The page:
# Spectral radius of a real, symmetric, positive semi - definite matrix.

While answering a question, the OP made a follow - up question, that I was not able to answer at that moment. However, I came up with an intriguing (at least to me) question.

Let $\mathcal{S_n}(\mathbb R)$ be the class of all the real $n\times n$, symmetric, positive semi - definite matrices, with one entry strictly greater than $1$. Then, is it true that for all $A\in \mathcal{S_n}(\mathbb R)$ holds $$\rho(A) \ge 1?$$

• I know it is true. Because for real symmetric matrices, the spectral radius is equal to its spectral norm. And your condition clearly implies that the spectral norm is greater than or equal to 1. But I cannot think of an elementary argument!! – Stephen Montgomery-Smith Jul 20 '15 at 0:57
• It is true. Elementary proof: let $a_{ij}>1$. If $i=j$ then it is obvious that $e_i^TAe_i>1$, so the spectral radius $>1$. Otherwise, it is necessary for semi-definiteness that $a_{ii}a_{jj}-a_{ij}^2\ge 0$, so either of two $a_{ii}$ or $a_{jj}$ must be $>1$ and we are again in the first "if". – A.Γ. Jul 20 '15 at 1:05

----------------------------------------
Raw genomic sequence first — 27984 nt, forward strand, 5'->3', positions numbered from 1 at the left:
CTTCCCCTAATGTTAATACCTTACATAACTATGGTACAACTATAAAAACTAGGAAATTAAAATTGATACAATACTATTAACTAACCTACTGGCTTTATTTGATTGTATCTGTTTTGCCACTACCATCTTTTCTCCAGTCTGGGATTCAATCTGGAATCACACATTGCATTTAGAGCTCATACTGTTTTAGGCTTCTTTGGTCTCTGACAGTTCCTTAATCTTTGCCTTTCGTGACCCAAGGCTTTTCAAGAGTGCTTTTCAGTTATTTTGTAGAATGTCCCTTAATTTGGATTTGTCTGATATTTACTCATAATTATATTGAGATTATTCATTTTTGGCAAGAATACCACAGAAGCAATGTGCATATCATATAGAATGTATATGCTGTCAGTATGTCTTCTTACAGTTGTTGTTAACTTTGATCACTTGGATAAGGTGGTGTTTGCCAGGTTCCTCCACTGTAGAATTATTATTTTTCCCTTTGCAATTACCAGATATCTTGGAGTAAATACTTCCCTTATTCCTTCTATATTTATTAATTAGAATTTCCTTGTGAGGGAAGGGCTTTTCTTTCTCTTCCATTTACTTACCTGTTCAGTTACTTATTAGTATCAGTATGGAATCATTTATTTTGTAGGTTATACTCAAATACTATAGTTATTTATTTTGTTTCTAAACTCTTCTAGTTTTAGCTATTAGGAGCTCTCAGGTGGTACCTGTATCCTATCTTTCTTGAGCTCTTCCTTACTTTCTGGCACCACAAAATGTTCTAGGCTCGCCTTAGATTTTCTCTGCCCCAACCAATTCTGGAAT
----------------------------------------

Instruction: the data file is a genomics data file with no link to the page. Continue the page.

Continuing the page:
• @A.G. Smart! But what the OP is asking is also true if the matrix is merely symmetric. Positive semi-definiteness isn't required. – Stephen Montgomery-Smith Jul 20 '15 at 1:14
• @A.G. Neat proof! I assume that for the first case you used the inequality $\rho(A) \ge \dfrac {x^TA x}{x^Tx}$ and as far I can understand in the case I described it holds: $\rho(A) \gt 1.$ – thanasissdr Jul 20 '15 at 1:34
• @StephenMontgomery-Smith You are right, definiteness is not necessary. If $|a_{ij}|>1$ then $\|A\|\ge \|Ae_j\|_2=\sqrt{\text{some squares}\,+a_{ij}^2}>1$. – A.Γ. Jul 20 '15 at 1:36

Symmetric positive definite matrices $\subset$ Hermitian matrices $\subset$ normal matrices $\subset$ radial matrices (the set of all matrices $A\in M_n(\mathbb C)$ such that $\rho(A)=\|A\|_2$).
So, in your question, $\rho(A)=\|A\|_2$ and some $|a_{ij}|>1$. Hence $\rho(A)=\|A\|_2\ge\|Ae_j\|_2\ge|a_{ij}|>1$.